Sometime around four billion years ago, scientists think that life arose, and they have been trying to learn more about how that happened. Before animals could evolve, cells had to be created, and before that, the molecules that cells are made of had to exist. Organic chemist Thomas Carell and colleagues have theorized that special minerals may have given rise to the basis of genetic material - nucleotides, which make up RNA, before there was even DNA.
Building on that theory, the researchers have identified a chemical pathway that could be the one which generated RNA’s nucleotides, adenine (A), uracil (U), cytosine (C) and guanine (G) from the basic materials that would have been available in Earth’s ancient primordial soup. So many nucleotides could have been made from the reactions the scientists described that they could build up into thick crusts, said Carell. The work has been reported in Science.
Their research suggests that RNA-based genes that could reproduce on their own are the basis of life - the RNA world hypothesis, which is outlined in the video above. If true, this theory would indicate that life didn’t come about because some very special set of circumstances existed; it would be easy for this to happen on other planets, Carell added.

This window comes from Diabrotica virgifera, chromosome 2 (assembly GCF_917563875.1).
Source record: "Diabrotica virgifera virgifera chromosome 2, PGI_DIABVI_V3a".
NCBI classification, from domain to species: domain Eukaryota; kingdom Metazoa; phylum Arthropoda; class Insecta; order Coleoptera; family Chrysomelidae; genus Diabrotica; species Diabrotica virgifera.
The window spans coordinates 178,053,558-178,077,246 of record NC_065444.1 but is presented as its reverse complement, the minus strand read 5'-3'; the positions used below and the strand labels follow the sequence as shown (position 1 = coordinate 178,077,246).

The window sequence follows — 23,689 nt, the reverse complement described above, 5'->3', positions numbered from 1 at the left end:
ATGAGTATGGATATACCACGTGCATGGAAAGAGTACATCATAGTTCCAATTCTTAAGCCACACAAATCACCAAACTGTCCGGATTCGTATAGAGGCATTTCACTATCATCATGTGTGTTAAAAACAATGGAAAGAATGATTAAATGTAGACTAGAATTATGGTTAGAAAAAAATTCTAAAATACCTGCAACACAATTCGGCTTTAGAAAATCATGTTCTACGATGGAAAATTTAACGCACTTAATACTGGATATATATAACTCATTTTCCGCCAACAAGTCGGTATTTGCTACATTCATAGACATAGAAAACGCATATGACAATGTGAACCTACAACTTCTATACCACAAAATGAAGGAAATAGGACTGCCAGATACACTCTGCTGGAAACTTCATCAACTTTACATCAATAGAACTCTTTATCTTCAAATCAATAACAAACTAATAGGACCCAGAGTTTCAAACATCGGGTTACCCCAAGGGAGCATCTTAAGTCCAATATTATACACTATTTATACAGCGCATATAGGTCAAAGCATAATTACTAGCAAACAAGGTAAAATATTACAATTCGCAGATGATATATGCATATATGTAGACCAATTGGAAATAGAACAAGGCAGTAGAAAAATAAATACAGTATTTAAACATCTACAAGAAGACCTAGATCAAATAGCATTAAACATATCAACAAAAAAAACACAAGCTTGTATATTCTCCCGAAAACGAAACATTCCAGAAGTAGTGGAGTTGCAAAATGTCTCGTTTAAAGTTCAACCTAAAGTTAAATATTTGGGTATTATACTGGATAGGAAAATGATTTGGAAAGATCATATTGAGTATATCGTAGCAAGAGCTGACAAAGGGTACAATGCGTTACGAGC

Carell’s team has already shown that there are chemical cascades that are capable of generating certain nucleotides or nucleobases. But the reactions don’t work under the same conditions; they require different pH levels and temperatures. By contrast, the reactions they’ve now identified can work in the same environment.
In their study, the scientists used two ponds containing stuff that could flow back and forth, and cycled through conditions that mimic seasonal changes like wet and dry or hot and cold. As simple molecules floated together in a pool of hot water, then cooled and dried out, a residue was generated. It contained two kinds of organic compounds. Water was then added to the residue, and some organic molecules dissolved and washed into another pond. That removed a water-soluble compound. The other molecule that remained was then free to go through further reactions. Finally, the organic compounds were mixed again, and nucleotides were formed.
“This paper has demonstrated marvelously the chemistry that needs to take place so you can make all the RNA nucleosides,” chemist Ramanarayanan Krishnamurthy of Scripps Research in La Jolla, California told Nature. He cautioned, however, that these results may not demonstrate the actual evolution of life on our planet.
Carell plans to continue his work to learn more about the formation of ribose, which is required to connect nucleotides and generate RNA.